What can be expected when a judgment creditor wants to renew an old judgment to avoid the limitation period? In most jurisdictions, if the application is filed on time, the initial judgment would of course normally be renewed for the benefit of the same judgment creditor and against the same debtor and possibly with a higher value taking interest into account.
However, this is not what happened recently to a judgment creditor in the US Court of Appeals for the Second Circuit who refused to renew a default enforcement judgment against judgment debtors issued over 20 years ago. The initial default judgment of the US District Court for the Southern District of New York enforced an arbitral award against Moldovagaz and Moldova after they failed to appear in the proceedings. In 2019 the same court renewed the default judgment.
The appeal court estimated that the lower court lacked personal jurisdiction against Moldovagaz which had neither contacts with the United States and was not an alter ego of the Moldovan state and lacked subject-matter jurisdiction as far as Moldova was concerned as the latter was not a party to the underlying arbitration agreement and thus benefited from sovereign immunity.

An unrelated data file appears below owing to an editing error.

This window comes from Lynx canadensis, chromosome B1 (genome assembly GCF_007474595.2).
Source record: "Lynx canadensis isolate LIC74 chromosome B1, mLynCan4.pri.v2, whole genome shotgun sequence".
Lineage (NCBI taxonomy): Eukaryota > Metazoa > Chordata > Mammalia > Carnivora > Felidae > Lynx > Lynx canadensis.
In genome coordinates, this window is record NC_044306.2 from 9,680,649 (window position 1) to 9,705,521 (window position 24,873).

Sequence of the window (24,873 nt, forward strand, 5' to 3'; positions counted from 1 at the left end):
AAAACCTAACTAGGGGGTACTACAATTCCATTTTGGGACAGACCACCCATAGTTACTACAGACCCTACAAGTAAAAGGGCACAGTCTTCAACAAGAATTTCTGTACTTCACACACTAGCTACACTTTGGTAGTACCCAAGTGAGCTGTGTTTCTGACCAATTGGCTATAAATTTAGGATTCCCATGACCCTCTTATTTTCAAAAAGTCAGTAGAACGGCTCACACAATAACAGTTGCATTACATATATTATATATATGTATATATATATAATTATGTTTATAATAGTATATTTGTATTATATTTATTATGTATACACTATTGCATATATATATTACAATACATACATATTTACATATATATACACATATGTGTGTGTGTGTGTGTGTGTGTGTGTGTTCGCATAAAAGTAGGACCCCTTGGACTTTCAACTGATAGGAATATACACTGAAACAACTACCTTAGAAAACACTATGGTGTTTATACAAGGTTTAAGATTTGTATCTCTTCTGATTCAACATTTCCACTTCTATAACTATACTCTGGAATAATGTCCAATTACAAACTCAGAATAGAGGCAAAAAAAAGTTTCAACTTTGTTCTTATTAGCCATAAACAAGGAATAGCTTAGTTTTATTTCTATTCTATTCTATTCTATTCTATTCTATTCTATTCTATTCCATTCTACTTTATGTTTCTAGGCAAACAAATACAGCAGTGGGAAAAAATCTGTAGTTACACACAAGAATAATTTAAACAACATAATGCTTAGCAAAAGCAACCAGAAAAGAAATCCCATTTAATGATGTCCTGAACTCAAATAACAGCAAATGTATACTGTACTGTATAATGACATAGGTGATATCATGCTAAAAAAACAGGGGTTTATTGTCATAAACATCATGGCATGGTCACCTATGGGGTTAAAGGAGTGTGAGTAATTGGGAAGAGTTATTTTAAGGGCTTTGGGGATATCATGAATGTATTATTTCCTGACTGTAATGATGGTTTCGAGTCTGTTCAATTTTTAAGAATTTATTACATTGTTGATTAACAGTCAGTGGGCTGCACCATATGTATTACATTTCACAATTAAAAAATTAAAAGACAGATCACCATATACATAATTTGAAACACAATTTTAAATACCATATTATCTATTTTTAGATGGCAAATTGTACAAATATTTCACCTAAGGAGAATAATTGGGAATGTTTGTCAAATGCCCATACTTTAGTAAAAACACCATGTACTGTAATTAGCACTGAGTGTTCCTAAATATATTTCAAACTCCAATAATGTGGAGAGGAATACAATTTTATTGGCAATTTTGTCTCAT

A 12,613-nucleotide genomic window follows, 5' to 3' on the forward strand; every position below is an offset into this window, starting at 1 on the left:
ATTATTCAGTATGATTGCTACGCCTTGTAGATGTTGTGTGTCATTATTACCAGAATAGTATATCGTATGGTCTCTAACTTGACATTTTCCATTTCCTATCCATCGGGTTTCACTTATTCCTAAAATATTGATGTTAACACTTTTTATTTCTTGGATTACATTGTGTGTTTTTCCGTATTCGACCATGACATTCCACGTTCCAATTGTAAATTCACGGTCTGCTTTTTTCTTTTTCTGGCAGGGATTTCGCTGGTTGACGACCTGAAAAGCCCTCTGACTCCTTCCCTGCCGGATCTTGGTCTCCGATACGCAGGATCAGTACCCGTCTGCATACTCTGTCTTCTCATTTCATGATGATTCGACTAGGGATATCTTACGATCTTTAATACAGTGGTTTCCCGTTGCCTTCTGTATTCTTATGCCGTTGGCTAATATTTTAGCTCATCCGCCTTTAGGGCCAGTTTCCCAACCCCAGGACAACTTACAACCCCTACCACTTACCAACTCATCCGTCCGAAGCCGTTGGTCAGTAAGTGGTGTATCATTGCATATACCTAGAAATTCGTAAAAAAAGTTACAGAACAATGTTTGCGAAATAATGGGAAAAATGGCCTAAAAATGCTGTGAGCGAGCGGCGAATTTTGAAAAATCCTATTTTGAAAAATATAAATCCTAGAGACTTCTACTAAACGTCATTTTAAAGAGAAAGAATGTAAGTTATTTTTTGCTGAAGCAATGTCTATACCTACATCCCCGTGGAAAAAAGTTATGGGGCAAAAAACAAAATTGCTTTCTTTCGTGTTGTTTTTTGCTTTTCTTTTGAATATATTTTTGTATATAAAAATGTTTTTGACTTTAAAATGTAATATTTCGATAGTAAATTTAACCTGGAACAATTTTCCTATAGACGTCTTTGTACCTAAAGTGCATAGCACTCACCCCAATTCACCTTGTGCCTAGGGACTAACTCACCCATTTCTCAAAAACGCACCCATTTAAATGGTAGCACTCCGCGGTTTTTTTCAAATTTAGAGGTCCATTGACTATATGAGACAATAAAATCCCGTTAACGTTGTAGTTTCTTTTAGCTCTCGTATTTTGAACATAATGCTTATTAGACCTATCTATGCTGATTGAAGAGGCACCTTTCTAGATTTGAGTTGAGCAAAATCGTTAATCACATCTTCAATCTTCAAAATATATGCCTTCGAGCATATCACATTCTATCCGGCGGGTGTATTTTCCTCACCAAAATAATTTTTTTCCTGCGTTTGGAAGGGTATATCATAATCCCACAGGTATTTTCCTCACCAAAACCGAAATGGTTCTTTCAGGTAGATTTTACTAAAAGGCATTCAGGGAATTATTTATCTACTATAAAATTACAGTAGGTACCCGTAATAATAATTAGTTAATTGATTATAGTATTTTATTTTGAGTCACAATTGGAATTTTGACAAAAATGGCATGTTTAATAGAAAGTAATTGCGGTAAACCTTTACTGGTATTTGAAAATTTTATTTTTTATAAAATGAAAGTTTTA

Legal turning points are amazingly interesting in this case and deserve a separate analysis, but undoubtedly time can be considered as one of the key factors here. Should Moldovagaz and Moldova have failed to participate in the first proceedings and appealed the first default judgment, there would not have been a threat of enforcement in the US for 20 years over their heads. If the judgment creditor had not slept on the judgment for 20 years, might it have been successful in its enforcement actions against Moldova? Alas, we may never know. We must continue to watch this space for future clarifications.
The author Paulina Touroude is the head of Enforcement Risk and a senior member of our Legal Analysis team.
If you have any questions, please do not hesitate to get in touch with Paulina via email on email@example.com